Ill will and great games mark the life of the Georgia-Georgia Tech series. From the first game in 1893 to last season's nail-biter in the freezing rain, the two rivals have met with bragging rights, league championships, bowl bids and national titles on the line. Here are some of the most significant games in the series:
Yellow Jackets 28, Bulldogs 6 (Nov. 4, 1893, at Herty Field)
Georgia Tech's first football victory came against its rival. Leonard Wood, a 33-year-old Army surgeon stationed at Atlanta's Fort McPherson, led a team of several other non-traditional students, including a medical student, a lawyer and an insurance agent. Georgia fans pelted Tech players with rocks and clods of dirt during and after the game. A rock opened up a cut above Wood's right eye during the game, but he remained on the field and scored a touchdown.
Yellow Jackets 12, Bulldogs 0 (Dec. 3, 1927, at Grant Field)
Tech coach William Alexander used an unheard-of strategy to upset Georgia's "Dream and Wonder" team that included Tom Nash, Chick Shirer and Herdis McCrery. Alexander split his squad in half three weeks before the Georgia game, taking his 12 best players and devoting their practice time entirely to preparations for Georgia. The rest of the team played the three games leading up to the Bulldogs, defeating LSU, Oglethorpe and Auburn.
Bulldogs 34, Yellow Jackets 0 (Nov. 28, 1942, at Sanford Stadium)
Tech came in undefeated but without injured freshman phenom Clint Castleberry. Georgia had Frank Sinkwich and Charlie Trippi in its backfield. Alexander suffered a heart attack earlier that week, leaving then assistant Bobby Dodd to coach in his place. "It was a terrible defeat for us," Georgia Tech player Bill Healy said. "We were unbeaten and they had gotten beaten the week before in their annual game with Auburn. They went on to the Rose Bowl."
Bulldogs 35, Yellow Jackets 7 (Nov. 30, 1946, at Sanford Stadium)
With the SEC title on the line, the great Trippi scored three touchdowns as the Bulldogs capped their first unbeaten, untied season since 1896 and advanced to the Sugar Bowl. The game featured a largest-ever crowd of 55,000.
Yellow Jackets 23, Bulldogs 9 (Nov. 29, 1952, at Sanford Stadium)
Tech's seldom-used reserve halfback Chappell Rhino tosses a momentum-swinging touchdown pass to Buck Martin in one of the most memorable games of an eight-year Yellow Jacket winning streak known as "The Drought" to Georgia fans. "Now here we are in the biggest game of our life, fourth and four, and Coach Dodd wants us to use a young man who hadn't played more than 30 minutes all season," Frank Broyles, Tech's offensive coordinator who would go on to become a coaching legend at Arkansas, told Dodd's biographer, Jack Wilkinson, in "Dodd's Luck." "I'd never even worked with Chappell on the running pass." The victory capped an undefeated, national championship season for Tech.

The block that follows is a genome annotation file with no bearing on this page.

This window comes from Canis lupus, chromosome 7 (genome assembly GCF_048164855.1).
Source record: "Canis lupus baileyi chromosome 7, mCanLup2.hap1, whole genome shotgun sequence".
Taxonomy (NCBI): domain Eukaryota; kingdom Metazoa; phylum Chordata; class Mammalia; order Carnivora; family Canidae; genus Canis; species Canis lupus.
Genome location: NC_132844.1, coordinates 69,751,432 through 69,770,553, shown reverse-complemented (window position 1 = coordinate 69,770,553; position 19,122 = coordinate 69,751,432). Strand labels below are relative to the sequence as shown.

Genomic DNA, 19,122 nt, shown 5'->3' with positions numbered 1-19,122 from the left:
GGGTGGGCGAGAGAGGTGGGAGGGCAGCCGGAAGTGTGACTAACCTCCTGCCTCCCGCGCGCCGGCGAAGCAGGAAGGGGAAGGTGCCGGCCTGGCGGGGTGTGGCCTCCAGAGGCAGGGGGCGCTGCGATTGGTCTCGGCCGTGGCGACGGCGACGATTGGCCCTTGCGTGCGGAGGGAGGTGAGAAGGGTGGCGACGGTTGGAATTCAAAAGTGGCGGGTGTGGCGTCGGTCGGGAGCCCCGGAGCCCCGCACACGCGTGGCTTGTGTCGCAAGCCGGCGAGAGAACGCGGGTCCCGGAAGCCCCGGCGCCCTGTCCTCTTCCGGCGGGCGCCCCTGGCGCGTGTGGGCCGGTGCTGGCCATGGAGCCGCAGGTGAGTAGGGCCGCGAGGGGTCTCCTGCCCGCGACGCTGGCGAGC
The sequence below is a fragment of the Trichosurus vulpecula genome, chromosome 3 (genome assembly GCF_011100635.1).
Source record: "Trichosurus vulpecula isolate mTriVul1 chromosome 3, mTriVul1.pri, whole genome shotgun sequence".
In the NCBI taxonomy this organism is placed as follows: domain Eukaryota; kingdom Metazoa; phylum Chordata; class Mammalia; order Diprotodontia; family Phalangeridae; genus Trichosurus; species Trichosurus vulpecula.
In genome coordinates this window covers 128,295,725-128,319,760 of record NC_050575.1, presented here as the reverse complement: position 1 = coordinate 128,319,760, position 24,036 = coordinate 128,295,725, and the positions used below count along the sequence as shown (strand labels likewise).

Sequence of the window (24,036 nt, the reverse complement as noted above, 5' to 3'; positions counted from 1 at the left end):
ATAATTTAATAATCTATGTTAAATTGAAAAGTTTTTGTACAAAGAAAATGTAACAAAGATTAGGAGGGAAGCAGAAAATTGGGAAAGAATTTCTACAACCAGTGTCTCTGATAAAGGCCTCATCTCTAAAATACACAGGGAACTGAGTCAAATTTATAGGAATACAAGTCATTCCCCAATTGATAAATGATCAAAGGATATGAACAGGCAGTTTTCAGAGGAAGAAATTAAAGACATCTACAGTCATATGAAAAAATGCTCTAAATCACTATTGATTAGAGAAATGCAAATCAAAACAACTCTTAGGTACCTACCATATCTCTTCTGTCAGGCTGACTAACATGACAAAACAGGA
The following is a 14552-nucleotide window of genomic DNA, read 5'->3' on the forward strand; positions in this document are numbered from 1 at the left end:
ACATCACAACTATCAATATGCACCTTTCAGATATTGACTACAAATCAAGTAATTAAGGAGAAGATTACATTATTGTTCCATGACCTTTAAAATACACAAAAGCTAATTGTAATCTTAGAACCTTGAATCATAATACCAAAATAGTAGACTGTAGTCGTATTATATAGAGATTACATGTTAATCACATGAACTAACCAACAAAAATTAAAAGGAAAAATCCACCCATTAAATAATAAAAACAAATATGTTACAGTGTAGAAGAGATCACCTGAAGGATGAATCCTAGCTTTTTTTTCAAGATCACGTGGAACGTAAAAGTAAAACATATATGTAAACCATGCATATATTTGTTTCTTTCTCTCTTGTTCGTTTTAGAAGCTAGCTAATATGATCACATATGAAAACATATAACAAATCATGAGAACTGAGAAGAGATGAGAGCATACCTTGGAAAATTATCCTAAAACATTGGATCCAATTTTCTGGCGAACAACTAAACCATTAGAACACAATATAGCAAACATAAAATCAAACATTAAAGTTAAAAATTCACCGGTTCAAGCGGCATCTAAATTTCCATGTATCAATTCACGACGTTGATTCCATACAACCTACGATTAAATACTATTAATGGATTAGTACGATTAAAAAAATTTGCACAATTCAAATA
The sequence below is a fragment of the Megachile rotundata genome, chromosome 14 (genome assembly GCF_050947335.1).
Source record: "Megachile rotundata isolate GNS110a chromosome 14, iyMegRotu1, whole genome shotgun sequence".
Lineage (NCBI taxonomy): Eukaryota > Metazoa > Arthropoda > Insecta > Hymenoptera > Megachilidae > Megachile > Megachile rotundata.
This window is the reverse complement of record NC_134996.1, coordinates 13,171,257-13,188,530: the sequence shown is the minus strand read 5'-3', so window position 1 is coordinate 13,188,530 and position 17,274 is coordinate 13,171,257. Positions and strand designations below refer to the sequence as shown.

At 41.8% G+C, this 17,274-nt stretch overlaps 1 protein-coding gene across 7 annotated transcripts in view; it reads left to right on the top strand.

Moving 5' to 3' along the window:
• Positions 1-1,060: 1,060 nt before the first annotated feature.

Bulldogs 7, Yellow Jackets 0 (Nov. 30, 1957, at Grant Field)
"Thunderin'" Theron Sapp becomes an instant Bulldog legend by recovering a fumble and scoring the game's only touchdown as Georgia snapped "The Drought". Sapp later has an epic poem written about him titled "The Drought Breaker" and is one of only four players in Georgia history to have his jersey number retired.
Bulldogs 7, Yellow Jackets 0 (Nov. 28, 1964, at Grant Field)
Vince Dooley begins his dominance of Tech with a narrow victory. Dooley would win his first five games coaching against Tech after losing every year to the Yellow Jackets as a player at Auburn. Bulldog quarterback Preston Ridlehuber scored the game's lone touchdown. The loss cost Georgia Tech a Gator Bowl bid while the Bulldogs went to the Sun Bowl, their first postseason appearance since 1959.
Yellow Jackets 34, Bulldogs 14 (Nov. 30, 1974, at Sanford Stadium)
Dooley calls this game one of his most humiliating defeats. Pepper Rodgers made his debut as Georgia Tech's coach in the series and dominated with his wishbone offense on a muddy field. "We'll never beat Tech again," an athletic board member told Dooley afterwards. For the record, Georgia won the next year.
Bulldogs 29, Yellow Jackets 28 (Dec. 2, 1978, at Sanford Stadium)
Georgia freshman quarterback Buck Belue came off the bench with his team trailing 20-0 in the second quarter and rallied the Bulldogs to a 29-28 victory. "That was the saddest point of my career," said Tech tailback Eddie Lee Ivery, who had to leave the game in the third quarter with an ankle injury. "Tears came to my eyes."
Bulldogs 38, Yellow Jackets 18 (Nov. 26, 1982, at Sanford Stadium)
Tailback Herschel Walker ran for three touchdowns for the top-ranked and unbeaten Georgia. Tech's Robert Lavette out-gained Walker, who went on to win the Heisman Trophy and leave school a year early. The Yellow Jackets came in 6-4 after winning just two games combined in the previous two seasons.
Yellow Jackets 51, Bulldogs 48, OT (Nov. 27, 1999, at Bobby Dodd Stadium)
"The Fumble" means something different to Georgia faithful than to football fans elsewhere, who associate it with the gaffe committed by Cleveland Browns' Earnest Byner in the 1988 AFC Championship game. Tech's Chris Young recovered a fumble by Bulldog tailback Jasper Sanks on the goal line in the closing seconds of regulation. The Yellow Jackets won the game in overtime on a Luke Manget 38-yard field goal. TV replays showed Sanks was down before he fumbled and the SEC later suspended the officiating crew for blowing the call.